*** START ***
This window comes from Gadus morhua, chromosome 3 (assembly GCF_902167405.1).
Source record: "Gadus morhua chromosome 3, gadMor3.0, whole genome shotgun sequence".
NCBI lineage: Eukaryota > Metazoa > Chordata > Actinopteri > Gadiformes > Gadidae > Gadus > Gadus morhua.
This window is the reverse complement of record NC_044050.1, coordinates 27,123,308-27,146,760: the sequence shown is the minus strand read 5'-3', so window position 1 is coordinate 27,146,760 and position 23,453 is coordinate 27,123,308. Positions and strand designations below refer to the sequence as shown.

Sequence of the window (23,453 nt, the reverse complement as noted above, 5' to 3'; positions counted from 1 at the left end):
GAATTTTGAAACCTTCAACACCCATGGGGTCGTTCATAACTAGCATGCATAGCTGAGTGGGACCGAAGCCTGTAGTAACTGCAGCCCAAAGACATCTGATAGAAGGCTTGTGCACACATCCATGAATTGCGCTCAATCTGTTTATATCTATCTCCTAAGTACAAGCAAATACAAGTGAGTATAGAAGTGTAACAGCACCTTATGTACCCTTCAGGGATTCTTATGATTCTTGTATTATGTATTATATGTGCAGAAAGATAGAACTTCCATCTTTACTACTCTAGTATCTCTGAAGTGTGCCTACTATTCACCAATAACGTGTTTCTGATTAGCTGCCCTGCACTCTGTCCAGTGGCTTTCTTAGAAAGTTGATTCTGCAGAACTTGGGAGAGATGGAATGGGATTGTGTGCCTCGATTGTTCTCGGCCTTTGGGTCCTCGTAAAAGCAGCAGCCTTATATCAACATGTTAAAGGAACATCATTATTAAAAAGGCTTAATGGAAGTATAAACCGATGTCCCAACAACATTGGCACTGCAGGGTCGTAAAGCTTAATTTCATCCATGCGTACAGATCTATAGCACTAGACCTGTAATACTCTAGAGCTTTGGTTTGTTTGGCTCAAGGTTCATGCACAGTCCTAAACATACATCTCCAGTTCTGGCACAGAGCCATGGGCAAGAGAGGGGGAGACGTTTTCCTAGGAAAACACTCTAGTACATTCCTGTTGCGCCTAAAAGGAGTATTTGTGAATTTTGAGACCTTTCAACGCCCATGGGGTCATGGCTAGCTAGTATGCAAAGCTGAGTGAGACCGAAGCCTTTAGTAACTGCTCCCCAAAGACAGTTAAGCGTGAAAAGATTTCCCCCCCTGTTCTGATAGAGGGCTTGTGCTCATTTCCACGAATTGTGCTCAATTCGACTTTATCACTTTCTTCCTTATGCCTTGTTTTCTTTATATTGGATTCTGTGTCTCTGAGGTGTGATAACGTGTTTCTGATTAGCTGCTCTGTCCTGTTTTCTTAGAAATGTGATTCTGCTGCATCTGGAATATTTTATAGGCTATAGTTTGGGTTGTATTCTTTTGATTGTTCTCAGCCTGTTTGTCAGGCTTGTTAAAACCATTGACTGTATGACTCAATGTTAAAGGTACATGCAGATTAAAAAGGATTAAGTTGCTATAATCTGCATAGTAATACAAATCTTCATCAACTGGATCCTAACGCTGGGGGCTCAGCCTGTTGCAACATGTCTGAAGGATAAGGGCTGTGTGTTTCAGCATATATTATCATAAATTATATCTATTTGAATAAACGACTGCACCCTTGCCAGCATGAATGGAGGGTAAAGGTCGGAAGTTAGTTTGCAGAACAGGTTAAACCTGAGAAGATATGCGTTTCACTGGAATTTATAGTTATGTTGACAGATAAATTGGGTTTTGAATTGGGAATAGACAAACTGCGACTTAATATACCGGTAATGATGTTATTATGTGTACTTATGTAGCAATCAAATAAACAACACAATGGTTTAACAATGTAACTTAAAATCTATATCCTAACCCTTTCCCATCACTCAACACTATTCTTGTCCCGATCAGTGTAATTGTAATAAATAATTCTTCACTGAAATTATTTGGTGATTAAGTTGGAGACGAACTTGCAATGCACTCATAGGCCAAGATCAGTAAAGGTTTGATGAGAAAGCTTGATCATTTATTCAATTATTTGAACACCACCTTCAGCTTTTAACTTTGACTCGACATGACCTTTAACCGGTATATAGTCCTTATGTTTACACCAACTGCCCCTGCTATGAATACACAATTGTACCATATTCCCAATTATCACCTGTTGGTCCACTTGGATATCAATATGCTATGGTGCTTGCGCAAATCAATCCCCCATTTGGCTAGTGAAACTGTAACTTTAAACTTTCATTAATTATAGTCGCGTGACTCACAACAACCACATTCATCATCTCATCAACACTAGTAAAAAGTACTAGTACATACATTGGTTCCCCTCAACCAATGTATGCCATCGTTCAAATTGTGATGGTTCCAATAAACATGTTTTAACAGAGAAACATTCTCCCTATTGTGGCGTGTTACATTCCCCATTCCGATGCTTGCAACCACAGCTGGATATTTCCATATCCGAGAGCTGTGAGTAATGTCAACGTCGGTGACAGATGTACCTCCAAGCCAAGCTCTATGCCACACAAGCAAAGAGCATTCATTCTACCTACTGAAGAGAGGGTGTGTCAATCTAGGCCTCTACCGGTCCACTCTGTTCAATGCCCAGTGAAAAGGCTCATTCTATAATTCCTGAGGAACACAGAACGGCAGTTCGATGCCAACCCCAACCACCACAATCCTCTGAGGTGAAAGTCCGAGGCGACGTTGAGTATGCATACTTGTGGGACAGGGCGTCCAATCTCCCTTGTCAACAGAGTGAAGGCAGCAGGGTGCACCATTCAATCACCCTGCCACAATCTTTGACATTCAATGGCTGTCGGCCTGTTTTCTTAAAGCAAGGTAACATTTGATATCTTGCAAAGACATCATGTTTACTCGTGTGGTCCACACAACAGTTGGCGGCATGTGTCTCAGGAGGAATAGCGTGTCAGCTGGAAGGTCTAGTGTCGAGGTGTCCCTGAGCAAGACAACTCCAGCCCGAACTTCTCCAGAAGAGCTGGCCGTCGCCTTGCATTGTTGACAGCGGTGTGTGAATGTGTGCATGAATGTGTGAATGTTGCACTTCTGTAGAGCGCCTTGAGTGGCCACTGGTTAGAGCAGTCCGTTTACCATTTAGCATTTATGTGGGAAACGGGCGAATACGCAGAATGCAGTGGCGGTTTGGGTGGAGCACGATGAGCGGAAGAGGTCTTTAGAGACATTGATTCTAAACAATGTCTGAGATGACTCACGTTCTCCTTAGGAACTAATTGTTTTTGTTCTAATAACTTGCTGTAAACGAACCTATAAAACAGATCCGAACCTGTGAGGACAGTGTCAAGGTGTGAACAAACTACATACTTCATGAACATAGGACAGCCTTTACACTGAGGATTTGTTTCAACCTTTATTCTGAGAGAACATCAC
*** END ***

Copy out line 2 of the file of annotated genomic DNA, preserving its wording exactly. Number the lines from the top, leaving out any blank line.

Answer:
Source record: "Gadus morhua chromosome 3, gadMor3.0, whole genome shotgun sequence".